Retroreflective Chromakey Experiment

I played with some green screen chromakey stuff for video last year.  It’s a bit fiddly to get the screen and the subject lit right for it to work well.

I was excited to learn that it was possible to get better results with a retroreflective screen and a colored light ring.  The general idea is that the fabric reflects the light back in the same direction from which it came.  By shining even a relatively dim colored light at the screen from right around the camera lens, you get an almost perfectly-even colored background.  It is much less sensitive to the subject’s distance from the screen, etc.

John Park posted a project write-up with his plan for building an appropriate light ring a few months ago.  It looked pretty straight-forward.  So, I gave it a go.  My 3D printer is not large enough to print his mount design in one piece and, I didn’t really want to mess with printing in sections for assembly.  Instead, I did a quick (and pretty sloppy) adaptation of the design in lasercut acrylic.  The LED ring sits in a channel made with a bunch of little L brackets, glued on with acrylic solvent.  Similarly, the grippers are several layers of acrylic glued together.

The electronics design and code are all straight from John Park’s project.

This works really well! Light spill on the background from lighting the subject can still be a problem.  I was able to adjust settings for the chroma and luma range in post to compensate where I had issues pretty easily, though.  In later attempts, I was more careful about where I pointed my lights.

It is not clear from the photos but, it is better to get the screen as flat as possible.  It works with a little wrinkling but, it makes the light spill issue more likely.  I tightened the screen to the frame a bit more for later attempts.

It is also worth noting that the retroreflective fabric bruises pretty easily after its protective film comes off.

https://youtu.be/jqPMLoT4Vlw
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Adding Dimension to Laser-Cut Acrylic Earrings

I am seeing a lot of interesting laser-cut acrylic earrings in the forums and on social media right now.  There is a range of interesting and intricate designs.  They are, however, all quite flat.  I wasn’t sure if people just hadn’t thought of heat-shaping them or, if there was some extra challenge in doing so.  I have done some heat-shaping on other acrylic projects (like the VR Headset Wall Mount and the Paper Towel Roll Holder) and, thought I would give some simple heat dishing a go.

Long ago, my grandfather showed me how he was doing silver piercedwork jewelry and, I later did something similar with hand-cut paper earrings I was making.  A wooden dishing or dapping block is great for this sort of thing.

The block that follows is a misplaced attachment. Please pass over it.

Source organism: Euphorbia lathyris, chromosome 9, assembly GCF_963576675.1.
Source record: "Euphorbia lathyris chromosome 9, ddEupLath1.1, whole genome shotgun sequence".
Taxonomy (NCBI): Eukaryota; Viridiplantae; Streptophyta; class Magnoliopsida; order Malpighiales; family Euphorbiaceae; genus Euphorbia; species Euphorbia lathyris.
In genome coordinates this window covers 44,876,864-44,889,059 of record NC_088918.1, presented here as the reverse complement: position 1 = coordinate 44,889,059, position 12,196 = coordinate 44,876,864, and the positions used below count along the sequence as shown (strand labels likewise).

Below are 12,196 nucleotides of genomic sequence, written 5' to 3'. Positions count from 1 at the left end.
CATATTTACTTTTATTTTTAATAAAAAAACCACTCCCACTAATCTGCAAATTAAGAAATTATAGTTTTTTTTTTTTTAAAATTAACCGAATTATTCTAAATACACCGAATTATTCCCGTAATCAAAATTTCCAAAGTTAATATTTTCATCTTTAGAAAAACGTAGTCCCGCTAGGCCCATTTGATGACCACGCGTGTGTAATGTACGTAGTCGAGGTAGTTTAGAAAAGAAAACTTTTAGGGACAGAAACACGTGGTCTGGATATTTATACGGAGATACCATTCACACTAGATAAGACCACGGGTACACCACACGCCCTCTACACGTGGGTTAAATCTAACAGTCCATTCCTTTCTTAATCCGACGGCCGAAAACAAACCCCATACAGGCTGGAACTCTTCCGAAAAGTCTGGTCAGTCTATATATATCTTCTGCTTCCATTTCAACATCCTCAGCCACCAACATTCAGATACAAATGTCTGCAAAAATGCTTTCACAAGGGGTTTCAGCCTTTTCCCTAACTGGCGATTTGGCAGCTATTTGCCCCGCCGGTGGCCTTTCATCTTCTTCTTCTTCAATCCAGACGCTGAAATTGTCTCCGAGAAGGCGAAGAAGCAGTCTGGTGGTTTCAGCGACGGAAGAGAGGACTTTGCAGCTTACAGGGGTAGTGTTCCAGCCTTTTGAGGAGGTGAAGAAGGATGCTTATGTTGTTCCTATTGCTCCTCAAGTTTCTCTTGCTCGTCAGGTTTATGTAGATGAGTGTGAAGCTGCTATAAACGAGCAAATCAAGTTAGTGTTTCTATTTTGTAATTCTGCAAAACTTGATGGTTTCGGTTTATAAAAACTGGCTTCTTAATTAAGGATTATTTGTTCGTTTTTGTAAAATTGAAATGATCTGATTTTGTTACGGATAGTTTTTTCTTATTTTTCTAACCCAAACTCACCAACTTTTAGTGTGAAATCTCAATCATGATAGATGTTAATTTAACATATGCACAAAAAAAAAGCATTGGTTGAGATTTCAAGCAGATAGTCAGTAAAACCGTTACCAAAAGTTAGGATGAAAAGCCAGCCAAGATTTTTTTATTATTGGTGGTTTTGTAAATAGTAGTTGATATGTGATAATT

If you are curious or, want to give it a try, I made a quick (3 minute) video showing how I produced these dished/domed acrylic spiral earrings and skull earrings (it is October, after all).

TL;DW (too long; didn’t watch): heat gun on low, moving constantly with the center over the outer edge (to avoid overheating the center), about an inch away, for 30-40 seconds.  When the acrylic starts to droop, apply pressure to hold in the desired shape.  Then, allow to cool for about 40-60 seconds to re-solidify.

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Drawstring Bag of Many Projects

I have a fair amount of custom-embossed Celtic key pattern velvet left from the pillow project.  I was thinking some of it might make a cool drawstring bag.  I may have gotten a little carried away with the details:

  • Silk-lined round-bottom bag
  • A new Celtic knotwork ring design for a laser-engraved faux-leather bottom
  • Kumihimo braided drawstring
  • Customized skull beads
  • Second set of skull beads from scratch

There is a separate post with the design files for the floss separator I made for this, in case it is of use to anyone else.

It was a lot of fun and, I’m happy with the result.  Of course, I shot video of every step of the construction of both versions of the bag.

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Floss Separator

Floss Separator

Floss Separator

This is a quick, simple tool to assist when separating skeins of kumihimo (or embroidery) floss into working clusters with the desired number of strands.  The upright is a sandwich of a piece of EVA foam between two pieces of 1/4″ stock (MDF here but, something like Baltic birch ply or acrylic should work, too).  The EVA is sliced with a razor blade in the middle of each channel.  Then, just glue it all together with wood glue.  Some clamping is likely required while it dries.

Floss separator, clamped for glue to dry

Floss separator, clamped for glue to dry

It is probably best to clamp it down to a table when using.  Knot the end of the skein/bundle of strands and, slip it into the cut in the EVA.  That should keep the end in place while you separate the full length.

Floss Separator Design Files

These files are for personal, non-commercial use only.  Note that, by referencing these, you are agreeing to release any variations you create under identical terms.

Attribution-Creative Commons NonCommercial-ShareAlikeFloss Separator 1/4″ Stock Cut File (SVG)

Floss Separator EVA Foam Cut File (SVG)

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